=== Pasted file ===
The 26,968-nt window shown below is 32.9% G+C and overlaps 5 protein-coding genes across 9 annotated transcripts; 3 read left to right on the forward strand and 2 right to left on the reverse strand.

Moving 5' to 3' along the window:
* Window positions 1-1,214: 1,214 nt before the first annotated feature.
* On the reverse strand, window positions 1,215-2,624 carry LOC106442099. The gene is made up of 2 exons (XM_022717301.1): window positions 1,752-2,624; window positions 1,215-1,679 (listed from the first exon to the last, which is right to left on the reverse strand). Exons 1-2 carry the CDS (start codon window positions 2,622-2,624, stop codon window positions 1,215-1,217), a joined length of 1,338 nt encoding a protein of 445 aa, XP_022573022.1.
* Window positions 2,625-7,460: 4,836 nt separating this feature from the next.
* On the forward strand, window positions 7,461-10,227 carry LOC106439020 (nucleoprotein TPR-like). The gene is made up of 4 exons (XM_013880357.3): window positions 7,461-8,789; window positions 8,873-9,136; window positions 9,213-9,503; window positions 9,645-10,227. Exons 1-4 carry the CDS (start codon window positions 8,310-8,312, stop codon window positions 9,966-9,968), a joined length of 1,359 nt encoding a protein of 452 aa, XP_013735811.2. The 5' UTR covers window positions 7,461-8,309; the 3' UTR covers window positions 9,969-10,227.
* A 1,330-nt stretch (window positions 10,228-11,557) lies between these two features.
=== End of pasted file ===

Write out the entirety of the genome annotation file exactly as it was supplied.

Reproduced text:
The 26,968-nt window shown below is 32.9% G+C and overlaps 5 protein-coding genes across 9 annotated transcripts; 3 read left to right on the forward strand and 2 right to left on the reverse strand.

Moving 5' to 3' along the window:
* Window positions 1-1,214: 1,214 nt before the first annotated feature.
* On the reverse strand, window positions 1,215-2,624 carry LOC106442099. The gene is made up of 2 exons (XM_022717301.1): window positions 1,752-2,624; window positions 1,215-1,679 (listed from the first exon to the last, which is right to left on the reverse strand). Exons 1-2 carry the CDS (start codon window positions 2,622-2,624, stop codon window positions 1,215-1,217), a joined length of 1,338 nt encoding a protein of 445 aa, XP_022573022.1.
* Window positions 2,625-7,460: 4,836 nt separating this feature from the next.
* On the forward strand, window positions 7,461-10,227 carry LOC106439020 (nucleoprotein TPR-like). The gene is made up of 4 exons (XM_013880357.3): window positions 7,461-8,789; window positions 8,873-9,136; window positions 9,213-9,503; window positions 9,645-10,227. Exons 1-4 carry the CDS (start codon window positions 8,310-8,312, stop codon window positions 9,966-9,968), a joined length of 1,359 nt encoding a protein of 452 aa, XP_013735811.2. The 5' UTR covers window positions 7,461-8,309; the 3' UTR covers window positions 9,969-10,227.
* A 1,330-nt stretch (window positions 10,228-11,557) lies between these two features.